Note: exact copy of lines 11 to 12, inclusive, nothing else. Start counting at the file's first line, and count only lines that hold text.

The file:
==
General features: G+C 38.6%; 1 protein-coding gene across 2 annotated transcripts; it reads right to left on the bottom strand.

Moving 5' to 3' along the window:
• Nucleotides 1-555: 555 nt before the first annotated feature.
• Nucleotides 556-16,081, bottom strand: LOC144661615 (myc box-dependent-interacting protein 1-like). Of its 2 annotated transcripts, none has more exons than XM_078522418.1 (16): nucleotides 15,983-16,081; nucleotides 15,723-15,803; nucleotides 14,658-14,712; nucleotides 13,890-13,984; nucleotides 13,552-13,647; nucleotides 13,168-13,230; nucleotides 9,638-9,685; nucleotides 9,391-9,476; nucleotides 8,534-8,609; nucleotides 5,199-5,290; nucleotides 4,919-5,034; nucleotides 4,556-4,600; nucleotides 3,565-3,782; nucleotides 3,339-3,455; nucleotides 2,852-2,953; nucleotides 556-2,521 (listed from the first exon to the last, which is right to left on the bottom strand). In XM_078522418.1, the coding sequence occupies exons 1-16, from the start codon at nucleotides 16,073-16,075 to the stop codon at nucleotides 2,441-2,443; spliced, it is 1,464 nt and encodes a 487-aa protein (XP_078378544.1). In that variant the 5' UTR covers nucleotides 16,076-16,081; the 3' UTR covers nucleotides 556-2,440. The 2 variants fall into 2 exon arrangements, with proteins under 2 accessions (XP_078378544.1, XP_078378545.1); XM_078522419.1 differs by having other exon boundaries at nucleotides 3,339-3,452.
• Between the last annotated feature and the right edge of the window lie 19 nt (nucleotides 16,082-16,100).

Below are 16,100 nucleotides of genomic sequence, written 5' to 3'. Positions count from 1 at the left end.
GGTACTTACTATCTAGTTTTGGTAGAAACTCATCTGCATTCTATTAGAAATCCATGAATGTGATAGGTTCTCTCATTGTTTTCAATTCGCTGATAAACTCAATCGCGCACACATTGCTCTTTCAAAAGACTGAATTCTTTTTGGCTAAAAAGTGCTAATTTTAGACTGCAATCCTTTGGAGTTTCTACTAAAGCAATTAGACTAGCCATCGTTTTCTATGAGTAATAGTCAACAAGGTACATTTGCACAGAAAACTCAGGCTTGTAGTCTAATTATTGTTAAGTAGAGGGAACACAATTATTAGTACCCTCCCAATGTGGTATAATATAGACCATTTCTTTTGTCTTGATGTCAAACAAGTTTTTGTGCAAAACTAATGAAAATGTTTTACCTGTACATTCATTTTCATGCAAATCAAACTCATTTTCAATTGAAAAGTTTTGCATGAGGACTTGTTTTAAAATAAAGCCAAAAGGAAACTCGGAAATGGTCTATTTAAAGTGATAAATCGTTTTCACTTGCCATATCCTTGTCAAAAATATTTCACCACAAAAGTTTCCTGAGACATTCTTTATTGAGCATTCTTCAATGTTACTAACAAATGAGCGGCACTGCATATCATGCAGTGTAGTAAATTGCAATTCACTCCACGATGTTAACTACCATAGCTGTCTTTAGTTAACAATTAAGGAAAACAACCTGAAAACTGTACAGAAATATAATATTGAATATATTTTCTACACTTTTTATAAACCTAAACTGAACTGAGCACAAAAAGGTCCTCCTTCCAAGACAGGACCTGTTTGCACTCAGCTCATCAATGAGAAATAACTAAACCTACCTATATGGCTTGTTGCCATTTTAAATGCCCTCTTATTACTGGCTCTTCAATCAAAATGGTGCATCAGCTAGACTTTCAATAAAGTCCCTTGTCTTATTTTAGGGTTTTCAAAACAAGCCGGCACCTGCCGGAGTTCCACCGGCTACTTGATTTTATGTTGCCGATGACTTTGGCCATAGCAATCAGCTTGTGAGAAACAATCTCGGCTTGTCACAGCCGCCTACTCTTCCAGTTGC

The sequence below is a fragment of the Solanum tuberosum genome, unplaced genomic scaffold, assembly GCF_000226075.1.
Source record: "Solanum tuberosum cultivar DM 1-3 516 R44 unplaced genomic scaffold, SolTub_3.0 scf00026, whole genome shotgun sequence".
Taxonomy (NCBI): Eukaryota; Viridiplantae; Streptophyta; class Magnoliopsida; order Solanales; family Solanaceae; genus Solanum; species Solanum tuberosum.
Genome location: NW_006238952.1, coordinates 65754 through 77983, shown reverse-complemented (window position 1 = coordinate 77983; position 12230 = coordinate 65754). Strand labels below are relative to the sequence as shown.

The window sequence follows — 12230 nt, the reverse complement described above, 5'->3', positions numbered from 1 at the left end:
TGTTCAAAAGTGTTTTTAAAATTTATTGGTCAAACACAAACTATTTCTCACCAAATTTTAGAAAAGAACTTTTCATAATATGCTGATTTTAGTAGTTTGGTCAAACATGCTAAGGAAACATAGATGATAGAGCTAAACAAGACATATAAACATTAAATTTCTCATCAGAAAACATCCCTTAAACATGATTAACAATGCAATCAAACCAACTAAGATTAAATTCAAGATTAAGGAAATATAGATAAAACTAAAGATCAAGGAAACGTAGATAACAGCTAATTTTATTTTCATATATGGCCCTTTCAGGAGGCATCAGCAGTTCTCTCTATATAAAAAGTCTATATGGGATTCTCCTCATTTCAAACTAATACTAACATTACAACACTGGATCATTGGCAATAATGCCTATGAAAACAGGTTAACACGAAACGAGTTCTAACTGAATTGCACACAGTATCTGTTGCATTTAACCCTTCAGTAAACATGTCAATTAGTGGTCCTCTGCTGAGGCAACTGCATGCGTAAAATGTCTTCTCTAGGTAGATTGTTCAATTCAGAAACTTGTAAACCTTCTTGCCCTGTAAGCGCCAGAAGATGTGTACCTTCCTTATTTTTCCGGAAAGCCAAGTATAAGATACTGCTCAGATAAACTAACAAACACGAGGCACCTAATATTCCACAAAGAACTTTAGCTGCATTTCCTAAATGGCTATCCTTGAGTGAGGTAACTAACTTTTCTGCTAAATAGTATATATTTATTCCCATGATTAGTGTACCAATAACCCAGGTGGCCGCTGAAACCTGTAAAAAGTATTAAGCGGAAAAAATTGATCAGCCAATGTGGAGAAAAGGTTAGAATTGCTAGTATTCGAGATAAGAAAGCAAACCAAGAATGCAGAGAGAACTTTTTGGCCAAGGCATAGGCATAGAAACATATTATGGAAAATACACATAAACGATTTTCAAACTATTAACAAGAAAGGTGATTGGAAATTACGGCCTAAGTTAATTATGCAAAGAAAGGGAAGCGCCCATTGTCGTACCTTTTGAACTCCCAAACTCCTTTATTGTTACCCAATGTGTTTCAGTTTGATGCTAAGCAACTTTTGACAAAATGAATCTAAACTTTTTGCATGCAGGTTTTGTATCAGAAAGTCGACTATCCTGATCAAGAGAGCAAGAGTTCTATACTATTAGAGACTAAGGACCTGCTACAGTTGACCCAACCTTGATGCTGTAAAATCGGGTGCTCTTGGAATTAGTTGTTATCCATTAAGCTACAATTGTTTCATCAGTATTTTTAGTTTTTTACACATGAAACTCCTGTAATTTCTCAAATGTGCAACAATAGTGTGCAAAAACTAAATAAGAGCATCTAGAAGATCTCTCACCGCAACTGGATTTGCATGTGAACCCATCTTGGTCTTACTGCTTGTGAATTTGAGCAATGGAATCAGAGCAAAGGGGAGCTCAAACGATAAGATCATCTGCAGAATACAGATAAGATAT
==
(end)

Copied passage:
Genome location: NW_006238952.1, coordinates 65754 through 77983, shown reverse-complemented (window position 1 = coordinate 77983; position 12230 = coordinate 65754). Strand labels below are relative to the sequence as shown.

The window sequence follows — 12230 nt, the reverse complement described above, 5'->3', positions numbered from 1 at the left end: